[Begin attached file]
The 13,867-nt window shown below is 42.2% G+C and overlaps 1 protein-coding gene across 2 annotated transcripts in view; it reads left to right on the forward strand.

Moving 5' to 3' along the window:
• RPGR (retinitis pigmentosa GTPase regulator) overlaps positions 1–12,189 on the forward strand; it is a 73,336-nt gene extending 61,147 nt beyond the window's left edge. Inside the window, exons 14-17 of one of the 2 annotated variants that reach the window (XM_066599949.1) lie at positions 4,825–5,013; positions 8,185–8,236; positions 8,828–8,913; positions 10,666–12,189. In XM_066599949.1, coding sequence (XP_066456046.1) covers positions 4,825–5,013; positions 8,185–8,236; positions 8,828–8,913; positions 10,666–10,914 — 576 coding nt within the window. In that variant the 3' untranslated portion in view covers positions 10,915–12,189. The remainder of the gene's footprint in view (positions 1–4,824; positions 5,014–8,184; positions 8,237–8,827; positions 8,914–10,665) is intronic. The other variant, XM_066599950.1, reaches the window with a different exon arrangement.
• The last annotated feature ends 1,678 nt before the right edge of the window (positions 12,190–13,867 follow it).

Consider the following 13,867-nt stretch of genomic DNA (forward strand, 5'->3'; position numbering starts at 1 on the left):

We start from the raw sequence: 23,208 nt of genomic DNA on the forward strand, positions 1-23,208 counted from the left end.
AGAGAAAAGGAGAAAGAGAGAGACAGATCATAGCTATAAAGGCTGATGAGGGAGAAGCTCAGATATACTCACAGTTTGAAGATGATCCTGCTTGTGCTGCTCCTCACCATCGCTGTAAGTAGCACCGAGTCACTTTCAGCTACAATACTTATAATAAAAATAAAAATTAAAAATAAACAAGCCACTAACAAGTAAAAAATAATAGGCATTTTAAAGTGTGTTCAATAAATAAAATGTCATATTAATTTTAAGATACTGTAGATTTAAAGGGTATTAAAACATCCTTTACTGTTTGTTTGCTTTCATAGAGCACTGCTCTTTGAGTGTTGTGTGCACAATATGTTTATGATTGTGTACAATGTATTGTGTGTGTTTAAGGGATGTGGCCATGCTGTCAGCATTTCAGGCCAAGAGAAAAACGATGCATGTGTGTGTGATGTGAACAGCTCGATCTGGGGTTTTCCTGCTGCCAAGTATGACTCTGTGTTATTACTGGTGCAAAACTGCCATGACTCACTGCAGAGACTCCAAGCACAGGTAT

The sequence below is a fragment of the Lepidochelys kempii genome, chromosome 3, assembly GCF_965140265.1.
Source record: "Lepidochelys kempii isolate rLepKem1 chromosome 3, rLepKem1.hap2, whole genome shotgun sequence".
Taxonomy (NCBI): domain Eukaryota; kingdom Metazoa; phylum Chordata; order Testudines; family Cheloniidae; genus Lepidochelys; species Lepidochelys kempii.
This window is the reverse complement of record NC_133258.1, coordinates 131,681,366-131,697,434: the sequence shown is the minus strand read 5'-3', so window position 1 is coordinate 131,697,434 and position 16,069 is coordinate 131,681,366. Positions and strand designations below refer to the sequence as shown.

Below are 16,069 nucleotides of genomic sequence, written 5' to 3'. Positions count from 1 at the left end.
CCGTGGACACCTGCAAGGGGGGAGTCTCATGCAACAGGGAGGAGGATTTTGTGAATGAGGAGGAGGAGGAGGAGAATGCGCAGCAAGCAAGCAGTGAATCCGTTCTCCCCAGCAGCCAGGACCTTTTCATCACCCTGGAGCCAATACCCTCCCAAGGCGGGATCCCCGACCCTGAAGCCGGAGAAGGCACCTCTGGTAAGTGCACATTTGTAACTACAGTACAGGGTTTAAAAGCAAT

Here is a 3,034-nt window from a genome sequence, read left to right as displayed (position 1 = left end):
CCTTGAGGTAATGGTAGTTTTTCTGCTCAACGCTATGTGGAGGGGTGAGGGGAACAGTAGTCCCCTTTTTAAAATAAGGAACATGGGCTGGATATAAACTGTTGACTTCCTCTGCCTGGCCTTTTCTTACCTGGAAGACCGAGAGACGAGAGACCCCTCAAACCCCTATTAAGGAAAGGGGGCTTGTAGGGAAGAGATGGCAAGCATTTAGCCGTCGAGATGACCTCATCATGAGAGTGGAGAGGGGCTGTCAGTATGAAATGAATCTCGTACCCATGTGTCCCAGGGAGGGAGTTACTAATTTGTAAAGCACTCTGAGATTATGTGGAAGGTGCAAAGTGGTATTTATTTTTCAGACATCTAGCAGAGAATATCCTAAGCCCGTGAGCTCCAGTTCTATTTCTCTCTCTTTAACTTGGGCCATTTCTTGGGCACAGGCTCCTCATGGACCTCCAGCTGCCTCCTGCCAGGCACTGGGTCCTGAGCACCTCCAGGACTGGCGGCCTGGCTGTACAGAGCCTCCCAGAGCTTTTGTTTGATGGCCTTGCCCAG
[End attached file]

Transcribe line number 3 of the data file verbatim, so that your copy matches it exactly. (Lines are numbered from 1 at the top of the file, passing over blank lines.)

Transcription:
• RPGR (retinitis pigmentosa GTPase regulator) overlaps positions 1–12,189 on the forward strand; it is a 73,336-nt gene extending 61,147 nt beyond the window's left edge. Inside the window, exons 14-17 of one of the 2 annotated variants that reach the window (XM_066599949.1) lie at positions 4,825–5,013; positions 8,185–8,236; positions 8,828–8,913; positions 10,666–12,189. In XM_066599949.1, coding sequence (XP_066456046.1) covers positions 4,825–5,013; positions 8,185–8,236; positions 8,828–8,913; positions 10,666–10,914 — 576 coding nt within the window. In that variant the 3' untranslated portion in view covers positions 10,915–12,189. The remainder of the gene's footprint in view (positions 1–4,824; positions 5,014–8,184; positions 8,237–8,827; positions 8,914–10,665) is intronic. The other variant, XM_066599950.1, reaches the window with a different exon arrangement.